A chapter from Tamal Bandyopadhyay’s book on the untold story of HDFC Bank
Merger, merger on the wall
Akira Kurosawa’s 1950 crime drama film Rashomon opens on a woodcutter and a priest sitting beneath the Rashomon gate at the southern end of Suzaku Avenue between the ancient Japanese cities of Heijo-kyo (Nara) and Heian-kyo (Kyoto) to stay dry in a downpour. When a commoner joins them, they begin recounting to him a disturbing story that they had witnessed.
The woodcutter claims to have found the body of a murdered samurai three days ago while looking for wood in the forest. The priest says he saw the samurai and a woman travelling the same day the murder happened. Both men are then summoned to testify in court, where they meet a captured bandit, who claims responsibility for the rape and murder.
The film narrates the bandit’s story, the wife’s story and the samurai’s story—told through a medium. Every story lends a fresh perspective to what had happened, adding new layers of truth and dimensions to complete the picture.
The dramatis personae involved in Times Bank’s merger with HDFC Bank in 2000 also tell us different stories. Or different pieces of the same story. They are no less dramatic than Kurosawa’s Rashomon. Collectively, they present the big picture of the most fascinating merger in Indian banking history, complete with the minutest details.
Let’s hear their stories.
Deepak Parekh’s story
‘Ashok Jain (then chairman of Bennett, Coleman and Co. Ltd, the promoter of Times Bank) was known to me. We used to play bridge regularly at [former petroleum minister] Murli Deora’s house on Breach Candy and later Peddar Road. Jain would come every Saturday and Sunday, if he was in Bombay. He always felt that his group didn’t know how to run financial companies and told me to take his bank.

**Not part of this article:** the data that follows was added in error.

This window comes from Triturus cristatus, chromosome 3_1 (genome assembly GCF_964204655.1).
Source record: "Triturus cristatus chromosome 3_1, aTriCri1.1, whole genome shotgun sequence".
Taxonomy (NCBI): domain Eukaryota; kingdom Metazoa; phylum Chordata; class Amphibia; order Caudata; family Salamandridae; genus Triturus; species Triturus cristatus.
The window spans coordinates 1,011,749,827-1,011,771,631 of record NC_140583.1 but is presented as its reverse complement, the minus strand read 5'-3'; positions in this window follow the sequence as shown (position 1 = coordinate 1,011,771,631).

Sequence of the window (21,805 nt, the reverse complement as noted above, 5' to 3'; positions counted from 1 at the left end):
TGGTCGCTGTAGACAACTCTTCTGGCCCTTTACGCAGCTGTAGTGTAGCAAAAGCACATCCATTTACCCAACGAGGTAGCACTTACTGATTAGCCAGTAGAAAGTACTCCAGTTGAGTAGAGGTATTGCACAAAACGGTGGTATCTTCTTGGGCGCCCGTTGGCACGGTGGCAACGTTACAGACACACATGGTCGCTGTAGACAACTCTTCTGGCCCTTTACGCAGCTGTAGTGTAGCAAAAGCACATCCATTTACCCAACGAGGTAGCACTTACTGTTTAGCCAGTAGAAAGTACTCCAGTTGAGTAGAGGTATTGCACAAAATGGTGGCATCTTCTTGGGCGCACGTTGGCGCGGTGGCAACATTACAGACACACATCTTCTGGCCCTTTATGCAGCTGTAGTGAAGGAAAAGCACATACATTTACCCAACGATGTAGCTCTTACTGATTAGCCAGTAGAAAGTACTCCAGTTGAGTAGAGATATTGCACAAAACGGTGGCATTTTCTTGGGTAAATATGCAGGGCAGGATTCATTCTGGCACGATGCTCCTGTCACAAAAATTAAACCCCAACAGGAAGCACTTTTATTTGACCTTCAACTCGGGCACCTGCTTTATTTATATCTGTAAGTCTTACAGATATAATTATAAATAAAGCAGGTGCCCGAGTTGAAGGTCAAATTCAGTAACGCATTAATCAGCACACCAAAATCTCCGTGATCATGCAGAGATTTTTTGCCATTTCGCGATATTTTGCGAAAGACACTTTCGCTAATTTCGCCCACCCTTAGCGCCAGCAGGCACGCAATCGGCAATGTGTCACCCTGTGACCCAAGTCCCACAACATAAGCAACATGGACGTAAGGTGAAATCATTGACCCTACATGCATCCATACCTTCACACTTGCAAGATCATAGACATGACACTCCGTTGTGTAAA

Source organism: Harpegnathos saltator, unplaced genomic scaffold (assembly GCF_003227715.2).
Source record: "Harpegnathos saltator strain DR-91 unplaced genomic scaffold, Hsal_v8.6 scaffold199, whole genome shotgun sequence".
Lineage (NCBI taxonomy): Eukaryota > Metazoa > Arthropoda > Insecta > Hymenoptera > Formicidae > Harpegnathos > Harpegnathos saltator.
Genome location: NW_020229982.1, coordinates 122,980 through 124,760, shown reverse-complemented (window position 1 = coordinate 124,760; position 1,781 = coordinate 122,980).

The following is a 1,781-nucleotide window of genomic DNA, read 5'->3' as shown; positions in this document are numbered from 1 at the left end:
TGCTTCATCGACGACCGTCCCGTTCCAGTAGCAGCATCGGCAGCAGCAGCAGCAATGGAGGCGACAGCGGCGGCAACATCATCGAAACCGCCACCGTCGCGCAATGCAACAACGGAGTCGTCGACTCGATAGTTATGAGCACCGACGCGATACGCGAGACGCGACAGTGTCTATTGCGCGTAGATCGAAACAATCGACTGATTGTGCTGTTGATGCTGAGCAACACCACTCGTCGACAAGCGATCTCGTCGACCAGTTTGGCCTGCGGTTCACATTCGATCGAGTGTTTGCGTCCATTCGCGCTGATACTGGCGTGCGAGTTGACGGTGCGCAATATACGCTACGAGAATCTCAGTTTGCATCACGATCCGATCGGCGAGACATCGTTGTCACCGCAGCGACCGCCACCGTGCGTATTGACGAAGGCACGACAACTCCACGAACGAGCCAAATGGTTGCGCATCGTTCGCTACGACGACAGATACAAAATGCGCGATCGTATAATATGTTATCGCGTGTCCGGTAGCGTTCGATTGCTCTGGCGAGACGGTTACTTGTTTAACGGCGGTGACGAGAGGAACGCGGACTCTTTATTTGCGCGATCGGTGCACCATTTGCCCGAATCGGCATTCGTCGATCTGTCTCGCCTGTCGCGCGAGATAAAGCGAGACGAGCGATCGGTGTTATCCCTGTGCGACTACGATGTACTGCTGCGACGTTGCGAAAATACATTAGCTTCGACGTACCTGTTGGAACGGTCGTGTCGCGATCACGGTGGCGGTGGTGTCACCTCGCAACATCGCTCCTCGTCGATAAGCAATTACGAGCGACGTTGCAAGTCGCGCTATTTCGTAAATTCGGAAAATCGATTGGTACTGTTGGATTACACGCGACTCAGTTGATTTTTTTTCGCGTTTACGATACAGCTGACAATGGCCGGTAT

‘I was ready to pay cash and take it but he would never sell it for cash. He wanted shares. We kept talking about this occasionally on the bridge table. When he fell ill and was admitted at AIIMS (All India Institute of Medical Sciences) in Delhi, I got a message that he wanted to see me. I took a flight and went there. Samir (Jain), Vineet (Jain) and Amit (Judge) were standing beside his bed. (Samir and Vineet are Jain’s sons and Amit is his son-in-law.)
‘He said that he had told all three to get out of the bank and sell it to me, but only for shares. I heard him; subsequently, I spoke to Aditya (Puri) about it. Both of us felt the time was right for such a deal...’
‘Chase Capital, headed by my friend Anil Ahuja, owned about 15% of HDFC Bank at that time. Anil called me one day and said he wanted to discuss something. He was on the HDFC Bank board. I didn’t know Aditya at all but knew his wife Smiley through Satsang. (Satsang is a philanthropic organization founded by Shree Shree Thakur Anukulchandra. It has hundreds of centres in the form of mandirs and viharas spread all over India and Bangladesh.)
‘Anil suggested a merger. He did not actually use the word merger but said something on those lines. The next day, I hosted a lunch at my house on Malabar Hill (in Mumbai). By that time, Nimesh Kampani had done all the numbers because we were sort of getting into an equity agreement with the Old Mutual Group of South Africa and Nimesh was our investment banker. I had with me all the numbers.